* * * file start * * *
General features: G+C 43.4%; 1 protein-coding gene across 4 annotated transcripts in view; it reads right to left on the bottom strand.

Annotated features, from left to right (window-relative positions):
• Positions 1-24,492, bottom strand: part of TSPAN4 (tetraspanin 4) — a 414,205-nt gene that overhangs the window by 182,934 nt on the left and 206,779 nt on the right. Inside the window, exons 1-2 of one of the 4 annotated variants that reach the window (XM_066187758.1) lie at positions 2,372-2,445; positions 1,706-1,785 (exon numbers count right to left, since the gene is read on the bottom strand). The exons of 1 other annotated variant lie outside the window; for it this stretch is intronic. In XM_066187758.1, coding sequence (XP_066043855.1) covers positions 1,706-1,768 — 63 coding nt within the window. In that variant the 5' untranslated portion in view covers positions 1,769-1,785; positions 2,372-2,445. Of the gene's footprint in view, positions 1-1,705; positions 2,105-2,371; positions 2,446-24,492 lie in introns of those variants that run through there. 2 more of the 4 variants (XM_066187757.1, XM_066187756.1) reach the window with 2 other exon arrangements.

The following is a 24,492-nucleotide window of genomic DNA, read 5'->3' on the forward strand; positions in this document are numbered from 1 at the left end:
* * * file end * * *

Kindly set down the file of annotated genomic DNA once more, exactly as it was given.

General features: G+C 43.4%; 1 protein-coding gene across 4 annotated transcripts in view; it reads right to left on the bottom strand.

Annotated features, from left to right (window-relative positions):
• Positions 1-24,492, bottom strand: part of TSPAN4 (tetraspanin 4) — a 414,205-nt gene that overhangs the window by 182,934 nt on the left and 206,779 nt on the right. Inside the window, exons 1-2 of one of the 4 annotated variants that reach the window (XM_066187758.1) lie at positions 2,372-2,445; positions 1,706-1,785 (exon numbers count right to left, since the gene is read on the bottom strand). The exons of 1 other annotated variant lie outside the window; for it this stretch is intronic. In XM_066187758.1, coding sequence (XP_066043855.1) covers positions 1,706-1,768 — 63 coding nt within the window. In that variant the 5' untranslated portion in view covers positions 1,769-1,785; positions 2,372-2,445. Of the gene's footprint in view, positions 1-1,705; positions 2,105-2,371; positions 2,446-24,492 lie in introns of those variants that run through there. 2 more of the 4 variants (XM_066187757.1, XM_066187756.1) reach the window with 2 other exon arrangements.

The following is a 24,492-nucleotide window of genomic DNA, read 5'->3' on the forward strand; positions in this document are numbered from 1 at the left end: